More positively, the New-York Historical Society does some really neat things with interactivity. A clever “make your own Tiffany lamp” table enraptured me. From that to the screens in the lobby, this place leverages technology in engaging and creative ways.
Who Should Visit the New-York Historical Society?
If you’re a visitor to this fair city, and you want to learn where it came from and how it got to be this way, the Museum of the City of New York’s comprehensive overview will give you that better than anywhere else at the moment. But if you live here, or you seek a more eclectic (or even eccentric) view of the story of New York, the N-Y HS is for you. Its video overview presents the city in an immersive nutshell, freeing the curators to use the space for other things. The Society boasts the Dimenna Children’s History Museum downstairs, with an engaging “detectives” theme. And of course a show like Eloise appeals across ages.
I feel some concern that the Society may be leaning too hard on entertaining at the expense of edifying. It’s in good company there (Brooklyn!) and in its defense, it has a unique heritage and mission that will hopefully help it maintain balance between the various competing museum imperatives, even as it does become one of my exemplars of Instagrammable institutions.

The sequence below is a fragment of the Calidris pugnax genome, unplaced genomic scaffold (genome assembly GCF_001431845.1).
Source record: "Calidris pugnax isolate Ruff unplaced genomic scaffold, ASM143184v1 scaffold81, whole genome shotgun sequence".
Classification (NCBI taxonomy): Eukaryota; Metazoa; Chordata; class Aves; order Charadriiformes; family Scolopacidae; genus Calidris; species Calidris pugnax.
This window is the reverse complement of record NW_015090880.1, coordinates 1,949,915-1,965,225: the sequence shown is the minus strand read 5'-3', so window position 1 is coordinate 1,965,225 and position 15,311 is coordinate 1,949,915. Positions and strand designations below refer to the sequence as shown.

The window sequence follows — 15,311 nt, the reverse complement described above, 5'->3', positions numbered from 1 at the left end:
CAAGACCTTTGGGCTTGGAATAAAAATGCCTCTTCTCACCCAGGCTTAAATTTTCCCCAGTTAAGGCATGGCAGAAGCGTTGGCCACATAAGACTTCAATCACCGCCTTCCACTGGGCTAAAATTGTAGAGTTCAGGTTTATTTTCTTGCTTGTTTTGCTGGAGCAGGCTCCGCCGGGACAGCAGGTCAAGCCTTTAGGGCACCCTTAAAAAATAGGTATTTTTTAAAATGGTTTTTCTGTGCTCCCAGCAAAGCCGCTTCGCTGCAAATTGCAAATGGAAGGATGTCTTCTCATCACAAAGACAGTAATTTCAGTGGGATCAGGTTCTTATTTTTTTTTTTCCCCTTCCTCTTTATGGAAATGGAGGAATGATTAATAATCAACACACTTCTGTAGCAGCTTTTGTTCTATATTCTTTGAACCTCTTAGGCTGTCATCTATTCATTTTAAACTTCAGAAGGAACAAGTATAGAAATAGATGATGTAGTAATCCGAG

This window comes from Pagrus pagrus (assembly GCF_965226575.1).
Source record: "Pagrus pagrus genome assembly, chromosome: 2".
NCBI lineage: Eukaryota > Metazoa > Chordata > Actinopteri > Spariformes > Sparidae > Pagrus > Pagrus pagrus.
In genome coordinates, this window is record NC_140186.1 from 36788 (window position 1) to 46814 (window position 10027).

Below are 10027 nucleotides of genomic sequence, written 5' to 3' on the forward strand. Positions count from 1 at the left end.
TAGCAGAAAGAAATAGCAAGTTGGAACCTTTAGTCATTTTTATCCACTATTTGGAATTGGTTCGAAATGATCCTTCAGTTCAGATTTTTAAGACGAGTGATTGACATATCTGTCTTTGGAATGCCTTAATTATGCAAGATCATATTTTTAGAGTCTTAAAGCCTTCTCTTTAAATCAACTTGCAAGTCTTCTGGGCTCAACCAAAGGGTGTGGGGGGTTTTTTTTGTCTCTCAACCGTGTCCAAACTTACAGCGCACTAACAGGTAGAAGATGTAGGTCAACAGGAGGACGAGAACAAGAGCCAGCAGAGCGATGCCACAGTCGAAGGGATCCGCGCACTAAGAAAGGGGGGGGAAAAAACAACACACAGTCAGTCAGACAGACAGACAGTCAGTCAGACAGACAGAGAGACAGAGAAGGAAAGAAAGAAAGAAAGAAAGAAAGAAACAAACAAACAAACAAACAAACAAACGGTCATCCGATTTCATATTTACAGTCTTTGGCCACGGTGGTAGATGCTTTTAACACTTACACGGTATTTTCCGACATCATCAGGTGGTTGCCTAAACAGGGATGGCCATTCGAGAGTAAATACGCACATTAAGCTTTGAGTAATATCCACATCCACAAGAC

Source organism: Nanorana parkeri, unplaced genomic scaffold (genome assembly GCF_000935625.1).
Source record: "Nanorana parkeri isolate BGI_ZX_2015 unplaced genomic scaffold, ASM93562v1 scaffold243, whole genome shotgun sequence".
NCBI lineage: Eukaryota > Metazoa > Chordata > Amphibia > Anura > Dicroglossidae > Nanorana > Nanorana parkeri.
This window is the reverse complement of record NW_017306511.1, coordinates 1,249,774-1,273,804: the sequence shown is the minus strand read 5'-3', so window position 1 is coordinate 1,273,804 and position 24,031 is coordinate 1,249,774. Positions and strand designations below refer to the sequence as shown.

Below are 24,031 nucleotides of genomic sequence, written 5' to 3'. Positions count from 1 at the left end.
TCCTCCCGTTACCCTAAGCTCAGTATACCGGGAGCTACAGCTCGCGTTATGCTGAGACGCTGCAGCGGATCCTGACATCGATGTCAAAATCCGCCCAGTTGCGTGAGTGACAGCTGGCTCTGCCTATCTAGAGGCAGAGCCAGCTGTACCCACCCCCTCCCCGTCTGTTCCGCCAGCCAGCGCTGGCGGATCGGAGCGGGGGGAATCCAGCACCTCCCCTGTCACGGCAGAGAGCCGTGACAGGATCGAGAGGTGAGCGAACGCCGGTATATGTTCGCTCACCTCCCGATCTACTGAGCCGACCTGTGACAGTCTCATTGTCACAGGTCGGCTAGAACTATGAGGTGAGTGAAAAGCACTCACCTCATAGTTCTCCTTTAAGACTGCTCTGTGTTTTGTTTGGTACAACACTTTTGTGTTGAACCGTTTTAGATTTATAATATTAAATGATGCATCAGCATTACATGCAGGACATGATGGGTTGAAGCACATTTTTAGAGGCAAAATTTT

Important note on food: the New-York Historical Society also boasts a simply beautiful restaurant, Storico. I’m not sure why it’s Italian, but it’s one of the best museum restaurants in the city. I’m glad the Society didn’t attempt some gimmicky eclectic New York mish-mosh (bagels and chow fun…upscaled hot dogs and black-and-white cookies). Anyway, I highly recommend Storico if you happen to be in the neighborhood. I like it far better than the dining options at the American Museum of Natural History up the street.
|Address||170 Central Park West (at 77th Street), Manhattan|
|Cost||General Admission: $21, pay what you will on Friday evenings|